What is the biblical definition of a saint?
IT’S WORTH CONSIDERING
Many of Paul’s letters are addressed to the “saints.” This seems strange to those who have been taught that a saint is one who has been awarded that title by his or her “above and beyond” behavior. Paul, however, uses it to describe the recipients of his letters—those who have placed their faith in Jesus Christ. Why would he call them saints? Let’s take a look.
Under the old dispensation, the Israelites were called “saints” to denote separation. They were considered separated from other nations and consecrated to God. In the New Testament, the word is applied to believers not merely as externally consecrated but as:
- those who have been reconciled to God, and
- those who have been inwardly purified.
The Greek word from which we get the word “saint” signifies “to cleanse,” either from guilt by a propitiatory sacrifice, as in Hebrews 2:11 and 9:10, 14, or from inward pollution, and also “to consecrate.” Saints, therefore, are those who are cleansed by the blood of Christ and by the renewing of the Holy Spirit. Because of this, they are separated from the world and consecrated to God.
The word holy is closely related to saint. In the Greek, it is ἁγίοις (hagios), most commonly meaning “sacred” and is used to denote things set apart and dedicated for God’s purpose. The writers of the New Testament did more than record the Words of God under Holy Spirit inspiration. In using the common language of the day, Greek, they took common Greek words and gave them new meanings. These selected words would help transmit the newness of the gospel message, especially the new life believers in Jesus Christ would experience. In the pagan world of the Romans and Greeks the word for holy had the religious connotation of being “set apart” or “devoted to the gods.” It commonly referred to a priest or a temple, but it was also used to refer to a prostitute.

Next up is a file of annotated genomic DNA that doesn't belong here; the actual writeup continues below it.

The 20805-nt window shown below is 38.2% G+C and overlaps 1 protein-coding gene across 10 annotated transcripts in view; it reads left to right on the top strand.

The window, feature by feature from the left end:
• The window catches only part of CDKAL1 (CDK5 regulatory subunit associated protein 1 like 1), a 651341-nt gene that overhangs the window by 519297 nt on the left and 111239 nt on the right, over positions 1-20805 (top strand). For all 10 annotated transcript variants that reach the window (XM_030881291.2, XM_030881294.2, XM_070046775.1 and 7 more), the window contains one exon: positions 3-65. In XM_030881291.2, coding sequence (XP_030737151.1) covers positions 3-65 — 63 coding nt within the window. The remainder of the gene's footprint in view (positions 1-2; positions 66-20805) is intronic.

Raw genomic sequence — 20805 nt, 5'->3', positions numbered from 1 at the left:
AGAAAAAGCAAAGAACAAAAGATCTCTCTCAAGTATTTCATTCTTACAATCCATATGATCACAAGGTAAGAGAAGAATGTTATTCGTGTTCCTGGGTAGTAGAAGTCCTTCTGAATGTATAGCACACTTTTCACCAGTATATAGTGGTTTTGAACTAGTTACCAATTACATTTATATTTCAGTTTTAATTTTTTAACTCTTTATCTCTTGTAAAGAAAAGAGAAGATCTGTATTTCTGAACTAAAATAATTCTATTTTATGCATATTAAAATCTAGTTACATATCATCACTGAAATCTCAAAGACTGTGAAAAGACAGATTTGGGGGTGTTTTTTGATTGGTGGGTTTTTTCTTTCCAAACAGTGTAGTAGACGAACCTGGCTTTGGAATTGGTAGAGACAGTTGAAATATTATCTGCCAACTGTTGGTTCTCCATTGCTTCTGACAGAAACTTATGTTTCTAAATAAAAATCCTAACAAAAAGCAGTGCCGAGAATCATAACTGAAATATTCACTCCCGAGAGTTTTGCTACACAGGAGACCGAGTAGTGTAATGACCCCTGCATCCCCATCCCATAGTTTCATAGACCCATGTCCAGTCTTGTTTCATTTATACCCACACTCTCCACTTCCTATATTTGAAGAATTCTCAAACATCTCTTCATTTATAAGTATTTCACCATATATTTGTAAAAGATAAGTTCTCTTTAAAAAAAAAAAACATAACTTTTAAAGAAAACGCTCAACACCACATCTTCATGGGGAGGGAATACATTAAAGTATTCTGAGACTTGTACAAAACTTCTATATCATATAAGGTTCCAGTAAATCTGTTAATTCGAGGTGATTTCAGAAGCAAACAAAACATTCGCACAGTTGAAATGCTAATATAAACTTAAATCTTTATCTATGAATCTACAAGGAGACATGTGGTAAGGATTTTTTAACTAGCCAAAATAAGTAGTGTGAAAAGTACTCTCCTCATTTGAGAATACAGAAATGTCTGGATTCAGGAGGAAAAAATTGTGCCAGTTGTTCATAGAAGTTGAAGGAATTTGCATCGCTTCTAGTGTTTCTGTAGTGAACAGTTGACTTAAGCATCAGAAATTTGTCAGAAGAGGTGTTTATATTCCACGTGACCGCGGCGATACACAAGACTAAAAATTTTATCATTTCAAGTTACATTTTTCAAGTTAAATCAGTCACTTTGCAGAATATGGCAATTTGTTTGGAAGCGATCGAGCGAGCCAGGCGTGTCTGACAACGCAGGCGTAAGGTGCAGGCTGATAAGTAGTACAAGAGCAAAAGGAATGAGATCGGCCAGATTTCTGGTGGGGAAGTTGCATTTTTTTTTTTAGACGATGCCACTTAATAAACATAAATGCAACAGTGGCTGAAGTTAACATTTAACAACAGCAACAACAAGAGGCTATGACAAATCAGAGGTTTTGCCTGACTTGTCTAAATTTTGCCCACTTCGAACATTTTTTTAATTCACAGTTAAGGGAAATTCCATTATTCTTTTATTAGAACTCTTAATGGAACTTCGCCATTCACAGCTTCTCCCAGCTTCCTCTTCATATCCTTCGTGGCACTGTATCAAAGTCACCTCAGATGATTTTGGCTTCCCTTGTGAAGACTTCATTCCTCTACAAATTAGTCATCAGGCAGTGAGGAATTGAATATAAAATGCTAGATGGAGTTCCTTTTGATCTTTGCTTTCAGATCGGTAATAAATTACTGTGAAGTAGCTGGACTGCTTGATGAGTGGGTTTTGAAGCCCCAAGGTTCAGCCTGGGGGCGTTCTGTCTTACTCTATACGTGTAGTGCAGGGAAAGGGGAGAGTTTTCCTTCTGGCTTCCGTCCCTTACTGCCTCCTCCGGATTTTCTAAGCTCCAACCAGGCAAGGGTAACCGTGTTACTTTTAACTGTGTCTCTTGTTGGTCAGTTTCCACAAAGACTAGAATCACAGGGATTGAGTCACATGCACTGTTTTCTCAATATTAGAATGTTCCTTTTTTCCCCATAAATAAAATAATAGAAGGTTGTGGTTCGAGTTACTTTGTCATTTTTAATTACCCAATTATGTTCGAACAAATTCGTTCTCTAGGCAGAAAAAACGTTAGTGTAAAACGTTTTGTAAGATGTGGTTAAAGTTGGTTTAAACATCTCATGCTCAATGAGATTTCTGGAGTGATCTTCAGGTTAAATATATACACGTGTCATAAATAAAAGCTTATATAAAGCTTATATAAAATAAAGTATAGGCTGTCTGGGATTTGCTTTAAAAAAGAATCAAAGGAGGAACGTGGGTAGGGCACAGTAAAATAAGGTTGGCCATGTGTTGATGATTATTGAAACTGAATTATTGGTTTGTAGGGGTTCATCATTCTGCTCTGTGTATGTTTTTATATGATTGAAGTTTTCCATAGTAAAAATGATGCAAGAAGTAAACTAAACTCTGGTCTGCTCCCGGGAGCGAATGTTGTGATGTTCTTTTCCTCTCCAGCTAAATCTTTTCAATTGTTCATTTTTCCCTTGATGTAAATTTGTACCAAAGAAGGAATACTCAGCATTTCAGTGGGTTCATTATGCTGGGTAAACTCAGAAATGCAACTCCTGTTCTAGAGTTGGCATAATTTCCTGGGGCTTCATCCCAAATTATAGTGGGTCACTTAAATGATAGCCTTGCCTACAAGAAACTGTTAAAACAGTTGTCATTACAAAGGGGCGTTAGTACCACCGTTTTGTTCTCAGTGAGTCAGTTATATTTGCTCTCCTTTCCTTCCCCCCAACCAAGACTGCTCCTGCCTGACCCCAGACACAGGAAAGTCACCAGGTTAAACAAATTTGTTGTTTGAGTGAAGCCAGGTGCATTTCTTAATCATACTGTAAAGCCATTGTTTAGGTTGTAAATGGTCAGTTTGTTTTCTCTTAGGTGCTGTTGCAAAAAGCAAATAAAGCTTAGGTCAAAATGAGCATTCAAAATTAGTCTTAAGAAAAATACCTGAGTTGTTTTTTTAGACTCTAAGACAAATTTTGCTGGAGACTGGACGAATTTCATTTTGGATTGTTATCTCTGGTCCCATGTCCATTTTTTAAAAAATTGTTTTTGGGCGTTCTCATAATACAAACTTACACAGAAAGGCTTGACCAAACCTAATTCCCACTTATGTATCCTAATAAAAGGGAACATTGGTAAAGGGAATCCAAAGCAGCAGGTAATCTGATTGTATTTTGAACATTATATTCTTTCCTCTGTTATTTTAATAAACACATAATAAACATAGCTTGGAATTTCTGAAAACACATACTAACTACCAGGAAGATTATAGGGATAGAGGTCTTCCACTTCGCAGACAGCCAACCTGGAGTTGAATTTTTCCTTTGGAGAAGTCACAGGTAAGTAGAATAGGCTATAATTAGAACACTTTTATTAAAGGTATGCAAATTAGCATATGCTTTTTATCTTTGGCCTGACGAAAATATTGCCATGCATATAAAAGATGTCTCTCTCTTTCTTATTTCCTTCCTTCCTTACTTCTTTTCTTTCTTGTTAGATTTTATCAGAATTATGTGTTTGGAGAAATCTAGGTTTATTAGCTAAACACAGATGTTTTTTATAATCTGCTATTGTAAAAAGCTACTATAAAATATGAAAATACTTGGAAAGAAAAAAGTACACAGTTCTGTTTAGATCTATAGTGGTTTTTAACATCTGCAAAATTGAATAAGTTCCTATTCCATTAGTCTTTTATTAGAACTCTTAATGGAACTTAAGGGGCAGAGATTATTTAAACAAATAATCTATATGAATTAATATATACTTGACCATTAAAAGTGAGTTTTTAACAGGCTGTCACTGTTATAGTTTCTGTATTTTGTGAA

AS I SEE IT
There’s a good reason why these two words, saint and holy, are so similar. The words “saint, sanctify, sanctification, hallow, holy, holiness” in the New Testament are all translations of the same Greek root a[gi. Why the lesson in Greek? So we can understand the implication of being called a saint. We have been called to holiness. We’re not expected to simply be thankful our sins have been forgiven. We’re expected to respond with a pursuit of holiness. With the gift of the Holy Spirit, this is not only possible, but expected. It’s why He chose us:
…just as He chose us in Him before the foundation of the world, that we should be holy and blameless before Him (Ephesians 1:4).
Believers in Paul’s day were expected to be set apart from the culture. They were to reflect the new meanings that had been given to words like holy. In the common usage, the word had no connection to “moral purity.” As saints, they were to be living representatives of a new lifestyle that would surely stand out. They had been called to such a role.
Believers today are no different. If we claim to be “disciples of Jesus Christ,” we are expected to live up to our calling as saints. God wants to “show off” His transformational powers through our lives. When we act in a manner contrary to our calling, we rob God of His glory. It’s worth considering as we live out the rest of our days.
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ON THE LIGHTER SIDE
What did the mother turkey say to her disobedient children?
“If your father could see you now, he’d turn over in his gravy.”
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